Spurs, worn in pairs, are worn on riding boots and used to help direct a horse’s movement forward and laterally. Although common lore makes everyone think that spurs are used to gouge a horse’s side to make him run like the wind, they should actually be used to refine your leg cues. They are for lateral movement, not forward movement. Rule should be seat, leg, calf, then PRESS with the spur to get a more focused aid. See Spur Use & Training
In western riding the spurs are usually heavier and have rowels that rotate. The neck is usually a little longer to accommodate the leg position of the western rider on the saddle’s fenders. (English spurs generally have a shorter neck because English riders have less leather and padding between their leg and the horse.)
The length of the shank can have an affect on the amount of leg movement needed to cue the horse. Long shanks make contact with the horse with less discernible motion than short shanks, which take more leg movement to reach the right spot.
If you ride a saddle or pad that has close contact, you can use a shorter shank. If your western saddle has a lot of bulk under the stirrup fenders, long shanks will reach more easily. Best to ride your horse without the spur first, notice where your legs are in relation to the cues you want to give and get a feel for how much length you need to reach it without turning your leg in knots.
However, novice spur-wearers might want to start with short shanks to prevent accidental contact until they get used to the spur on the boot. Constant kicking or accidental gouging will make a horse sore and/or make him “dead to the leg”.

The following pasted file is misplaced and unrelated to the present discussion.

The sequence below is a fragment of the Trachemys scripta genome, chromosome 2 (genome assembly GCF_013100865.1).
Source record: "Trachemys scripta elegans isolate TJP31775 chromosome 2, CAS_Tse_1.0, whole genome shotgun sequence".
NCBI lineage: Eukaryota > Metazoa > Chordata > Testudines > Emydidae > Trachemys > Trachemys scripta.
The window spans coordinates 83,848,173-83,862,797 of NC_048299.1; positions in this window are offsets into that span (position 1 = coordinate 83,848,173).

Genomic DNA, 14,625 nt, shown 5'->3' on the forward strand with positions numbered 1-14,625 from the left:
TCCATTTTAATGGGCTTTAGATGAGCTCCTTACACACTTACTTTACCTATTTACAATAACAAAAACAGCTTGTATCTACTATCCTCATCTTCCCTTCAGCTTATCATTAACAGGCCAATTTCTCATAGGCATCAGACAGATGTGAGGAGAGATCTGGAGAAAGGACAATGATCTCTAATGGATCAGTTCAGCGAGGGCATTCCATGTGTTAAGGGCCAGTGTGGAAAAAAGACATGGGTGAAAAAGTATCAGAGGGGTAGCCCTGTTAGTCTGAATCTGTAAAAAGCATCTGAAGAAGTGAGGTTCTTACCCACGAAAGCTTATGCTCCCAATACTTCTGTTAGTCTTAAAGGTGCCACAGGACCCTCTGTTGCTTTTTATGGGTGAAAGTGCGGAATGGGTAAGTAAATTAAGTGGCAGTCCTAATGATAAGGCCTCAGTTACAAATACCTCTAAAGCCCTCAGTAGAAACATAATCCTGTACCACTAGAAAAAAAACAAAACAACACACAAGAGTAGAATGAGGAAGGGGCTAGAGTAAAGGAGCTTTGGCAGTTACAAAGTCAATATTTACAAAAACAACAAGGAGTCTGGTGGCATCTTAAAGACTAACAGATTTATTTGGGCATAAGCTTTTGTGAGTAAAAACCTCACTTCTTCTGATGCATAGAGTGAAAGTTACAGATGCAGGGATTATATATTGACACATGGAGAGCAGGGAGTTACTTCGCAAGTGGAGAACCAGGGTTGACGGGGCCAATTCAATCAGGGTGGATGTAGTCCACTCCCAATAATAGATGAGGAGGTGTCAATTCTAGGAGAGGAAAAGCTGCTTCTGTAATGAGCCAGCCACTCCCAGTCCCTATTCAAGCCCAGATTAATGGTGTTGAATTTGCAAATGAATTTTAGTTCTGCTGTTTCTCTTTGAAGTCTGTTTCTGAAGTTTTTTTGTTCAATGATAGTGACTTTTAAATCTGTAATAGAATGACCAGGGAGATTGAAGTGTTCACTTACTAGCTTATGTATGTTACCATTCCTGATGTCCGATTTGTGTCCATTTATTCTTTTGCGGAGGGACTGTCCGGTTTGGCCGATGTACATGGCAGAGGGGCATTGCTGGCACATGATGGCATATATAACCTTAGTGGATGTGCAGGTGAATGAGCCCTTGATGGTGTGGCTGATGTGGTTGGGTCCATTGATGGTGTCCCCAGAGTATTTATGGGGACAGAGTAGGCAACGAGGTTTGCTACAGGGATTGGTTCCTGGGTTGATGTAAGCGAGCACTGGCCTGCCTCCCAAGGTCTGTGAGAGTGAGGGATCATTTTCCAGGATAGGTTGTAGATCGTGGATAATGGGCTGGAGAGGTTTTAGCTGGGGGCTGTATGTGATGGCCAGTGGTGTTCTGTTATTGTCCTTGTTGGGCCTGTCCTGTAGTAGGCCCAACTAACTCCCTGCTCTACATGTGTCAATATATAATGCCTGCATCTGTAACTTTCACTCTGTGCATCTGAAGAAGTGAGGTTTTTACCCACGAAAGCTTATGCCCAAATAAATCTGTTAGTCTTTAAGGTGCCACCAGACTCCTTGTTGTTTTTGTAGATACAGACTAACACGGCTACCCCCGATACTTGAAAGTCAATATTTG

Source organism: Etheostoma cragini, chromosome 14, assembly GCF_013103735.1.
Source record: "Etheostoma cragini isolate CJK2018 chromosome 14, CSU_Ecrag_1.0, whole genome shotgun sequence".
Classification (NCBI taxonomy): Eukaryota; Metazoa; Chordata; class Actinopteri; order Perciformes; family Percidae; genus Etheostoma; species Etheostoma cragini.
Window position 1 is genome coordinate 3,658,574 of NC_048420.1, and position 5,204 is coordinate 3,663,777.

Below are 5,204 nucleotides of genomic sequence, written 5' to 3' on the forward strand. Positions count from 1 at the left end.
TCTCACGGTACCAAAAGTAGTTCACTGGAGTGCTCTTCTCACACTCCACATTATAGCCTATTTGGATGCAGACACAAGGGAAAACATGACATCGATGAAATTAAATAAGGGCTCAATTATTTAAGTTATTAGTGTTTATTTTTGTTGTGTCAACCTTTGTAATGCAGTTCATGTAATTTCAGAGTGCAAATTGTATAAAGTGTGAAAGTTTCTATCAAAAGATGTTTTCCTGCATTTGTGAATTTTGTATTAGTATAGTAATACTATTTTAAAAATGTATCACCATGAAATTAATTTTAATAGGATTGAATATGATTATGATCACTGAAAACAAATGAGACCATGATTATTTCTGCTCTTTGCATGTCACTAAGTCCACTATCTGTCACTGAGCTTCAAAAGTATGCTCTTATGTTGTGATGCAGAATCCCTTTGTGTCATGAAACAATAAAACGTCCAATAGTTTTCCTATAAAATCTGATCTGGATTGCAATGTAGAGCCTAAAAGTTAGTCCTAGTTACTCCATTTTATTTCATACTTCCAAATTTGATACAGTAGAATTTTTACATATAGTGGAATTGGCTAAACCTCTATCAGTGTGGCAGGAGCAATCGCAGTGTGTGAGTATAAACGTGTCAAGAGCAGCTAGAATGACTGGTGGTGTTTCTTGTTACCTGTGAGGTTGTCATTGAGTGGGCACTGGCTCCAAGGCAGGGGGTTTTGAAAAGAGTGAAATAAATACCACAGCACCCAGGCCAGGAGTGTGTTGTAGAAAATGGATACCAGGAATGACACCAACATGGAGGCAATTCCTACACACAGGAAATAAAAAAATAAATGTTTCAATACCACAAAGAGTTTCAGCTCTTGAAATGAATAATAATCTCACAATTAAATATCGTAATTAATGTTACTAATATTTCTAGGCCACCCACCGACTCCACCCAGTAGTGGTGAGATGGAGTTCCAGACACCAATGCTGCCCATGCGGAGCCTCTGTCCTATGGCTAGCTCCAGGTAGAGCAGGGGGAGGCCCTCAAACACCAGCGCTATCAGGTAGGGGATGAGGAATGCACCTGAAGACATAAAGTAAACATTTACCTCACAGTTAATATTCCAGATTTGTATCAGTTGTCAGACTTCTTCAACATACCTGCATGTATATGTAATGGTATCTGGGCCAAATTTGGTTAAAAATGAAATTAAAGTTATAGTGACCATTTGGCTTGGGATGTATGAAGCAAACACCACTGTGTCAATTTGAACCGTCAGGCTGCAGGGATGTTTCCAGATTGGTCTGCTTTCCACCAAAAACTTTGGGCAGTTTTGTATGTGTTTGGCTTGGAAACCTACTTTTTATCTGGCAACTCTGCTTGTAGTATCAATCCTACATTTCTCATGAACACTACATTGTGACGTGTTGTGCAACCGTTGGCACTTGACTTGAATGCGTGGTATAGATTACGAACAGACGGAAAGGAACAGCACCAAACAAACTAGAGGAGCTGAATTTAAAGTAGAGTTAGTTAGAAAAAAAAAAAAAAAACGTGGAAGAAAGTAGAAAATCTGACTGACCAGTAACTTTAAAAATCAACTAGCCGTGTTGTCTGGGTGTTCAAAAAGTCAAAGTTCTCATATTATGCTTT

Some spurs are highly decorated and engraved, and some western spurs have chap guards to prevent the rider’s chaps from interfering with the rowels of the spur. Sometimes decorative Jingle Bobs are also added for decoration.
Spurs are sized according to the size boot they are made to fit. Thus, men’s spurs have a wider heel band (the part that wraps around the heel of the boot) to fit wider boots than women’s and children’s spurs fit.
Rowels are described by the type and size of points. A rowel with many small teeth is milder than one with only a few, larger teeth. Rowels that roll are usually used in a pressing to slight rolling action on the horse’s sides to cue some particular body position change. Pressing is considerably softer than jabbing. If pressing doesn’t work, a small roll might suffice. But more than that can cause pain.
Bumper Spurs are commonly used by barrel racers. They have the “bumping” area on the side of the boot heel instead of the back so that a rider doesn’t have to rotate the foot at all to bump the horse. Commonly used to help guide the horse and lift his rib cage in a tight turn.
Gal Leg Spur: The shank of the spur (between the band and the rowel) is shaped like a woman’s leg. Some have a decorative piece (like a fish head or other design) in place of the shoe.
Some spurs have just a small ball on the end to help place the leg cue in just the right spot without actually “spurring” the horse. They are often called “humane” spurs.
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